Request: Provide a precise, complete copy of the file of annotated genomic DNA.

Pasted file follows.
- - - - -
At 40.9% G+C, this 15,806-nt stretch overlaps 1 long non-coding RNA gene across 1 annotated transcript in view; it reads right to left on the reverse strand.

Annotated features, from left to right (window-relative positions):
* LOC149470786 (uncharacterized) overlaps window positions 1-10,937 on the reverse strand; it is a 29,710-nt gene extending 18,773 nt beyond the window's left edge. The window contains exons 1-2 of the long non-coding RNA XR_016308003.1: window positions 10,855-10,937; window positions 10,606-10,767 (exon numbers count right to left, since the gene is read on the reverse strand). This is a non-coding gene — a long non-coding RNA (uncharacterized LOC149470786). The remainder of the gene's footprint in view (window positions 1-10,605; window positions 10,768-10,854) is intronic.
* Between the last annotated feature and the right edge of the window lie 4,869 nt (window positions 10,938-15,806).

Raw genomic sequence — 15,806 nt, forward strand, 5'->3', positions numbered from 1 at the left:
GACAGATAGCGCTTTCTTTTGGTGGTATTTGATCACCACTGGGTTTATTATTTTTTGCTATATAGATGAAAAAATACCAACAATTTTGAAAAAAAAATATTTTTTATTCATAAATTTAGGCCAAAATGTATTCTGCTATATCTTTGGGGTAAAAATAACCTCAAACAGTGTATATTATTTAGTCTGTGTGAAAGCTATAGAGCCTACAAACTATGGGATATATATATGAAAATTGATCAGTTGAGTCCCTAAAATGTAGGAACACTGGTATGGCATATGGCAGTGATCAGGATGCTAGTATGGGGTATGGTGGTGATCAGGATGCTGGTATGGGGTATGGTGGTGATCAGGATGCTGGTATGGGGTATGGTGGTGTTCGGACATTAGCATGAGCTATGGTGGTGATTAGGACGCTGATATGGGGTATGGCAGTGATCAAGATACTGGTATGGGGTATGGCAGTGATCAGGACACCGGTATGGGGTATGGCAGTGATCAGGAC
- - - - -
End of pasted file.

At 40.9% G+C, this 15,806-nt stretch overlaps 1 long non-coding RNA gene across 1 annotated transcript in view; it reads right to left on the reverse strand.

Annotated features, from left to right (window-relative positions):
* LOC149470786 (uncharacterized) overlaps window positions 1-10,937 on the reverse strand; it is a 29,710-nt gene extending 18,773 nt beyond the window's left edge. The window contains exons 1-2 of the long non-coding RNA XR_016308003.1: window positions 10,855-10,937; window positions 10,606-10,767 (exon numbers count right to left, since the gene is read on the reverse strand). This is a non-coding gene — a long non-coding RNA (uncharacterized LOC149470786). The remainder of the gene's footprint in view (window positions 1-10,605; window positions 10,768-10,854) is intronic.
* Between the last annotated feature and the right edge of the window lie 4,869 nt (window positions 10,938-15,806).

Raw genomic sequence — 15,806 nt, forward strand, 5'->3', positions numbered from 1 at the left:
GACAGATAGCGCTTTCTTTTGGTGGTATTTGATCACCACTGGGTTTATTATTTTTTGCTATATAGATGAAAAAATACCAACAATTTTGAAAAAAAAATATTTTTTATTCATAAATTTAGGCCAAAATGTATTCTGCTATATCTTTGGGGTAAAAATAACCTCAAACAGTGTATATTATTTAGTCTGTGTGAAAGCTATAGAGCCTACAAACTATGGGATATATATATGAAAATTGATCAGTTGAGTCCCTAAAATGTAGGAACACTGGTATGGCATATGGCAGTGATCAGGATGCTAGTATGGGGTATGGTGGTGATCAGGATGCTGGTATGGGGTATGGTGGTGATCAGGATGCTGGTATGGGGTATGGTGGTGTTCGGACATTAGCATGAGCTATGGTGGTGATTAGGACGCTGATATGGGGTATGGCAGTGATCAAGATACTGGTATGGGGTATGGCAGTGATCAGGACACCGGTATGGGGTATGGCAGTGATCAGGAC